From Samuel Patterson
Delaware State Christeen May 30th 1779
A Gentleman waited on me to day to Inform me that our President, had Given a pass, or recommendation to your Excellency to go into New York to a Certain Jacob Moore Esqr. Atterney at Lewis Town in this state.1 I thought it my duty to inform you as well as to my Country he is said to be a dangerous man in our grand Struggle And by no means should he [be] suffered to go in under any pretence.
I am also glad to inform you the Virtuous if I may say mob, of Philad. has Brighted our cause once more2 it is going on here, whigs look again Bold. Tories as Bull Rushes. I wish your Excellency Health and Sucess. and am your most obeident Humble Servt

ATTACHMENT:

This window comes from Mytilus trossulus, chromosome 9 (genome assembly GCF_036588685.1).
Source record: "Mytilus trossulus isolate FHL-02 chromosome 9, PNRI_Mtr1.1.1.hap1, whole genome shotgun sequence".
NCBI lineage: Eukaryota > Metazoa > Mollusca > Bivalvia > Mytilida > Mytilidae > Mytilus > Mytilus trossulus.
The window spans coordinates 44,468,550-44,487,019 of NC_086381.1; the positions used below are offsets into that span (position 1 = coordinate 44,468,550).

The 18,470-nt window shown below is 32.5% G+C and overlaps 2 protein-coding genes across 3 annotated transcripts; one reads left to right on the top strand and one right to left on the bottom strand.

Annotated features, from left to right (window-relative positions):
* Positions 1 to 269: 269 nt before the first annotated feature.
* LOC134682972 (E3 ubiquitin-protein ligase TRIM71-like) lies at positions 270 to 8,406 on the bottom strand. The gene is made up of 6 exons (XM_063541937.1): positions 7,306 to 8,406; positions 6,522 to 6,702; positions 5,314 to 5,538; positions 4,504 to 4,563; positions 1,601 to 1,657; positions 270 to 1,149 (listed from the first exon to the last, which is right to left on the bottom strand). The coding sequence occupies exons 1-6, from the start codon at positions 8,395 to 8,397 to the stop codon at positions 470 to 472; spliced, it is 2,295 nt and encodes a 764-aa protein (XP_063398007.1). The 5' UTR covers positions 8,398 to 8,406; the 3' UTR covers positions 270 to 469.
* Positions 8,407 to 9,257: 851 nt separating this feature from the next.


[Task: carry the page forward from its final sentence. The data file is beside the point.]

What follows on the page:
ALS, DLC:GW; copy (extract), NjR: United States Letters.
1. Jacob Moore (d. 1784), a lawyer based in Sussex County, Delaware, served as state attorney general in 1774 and as a member of the state general assembly, 1775–77. He also was appointed, in September 1775, colonel in command of a battalion of Sussex County militia. A political conservative, Moore associated at various points in his career with known Loyalists, and he was briefly detained as one by a party of mounted militia in March 1776. Moore nevertheless took the oath of allegiance in 1778 and was never formally accused of Loyalism.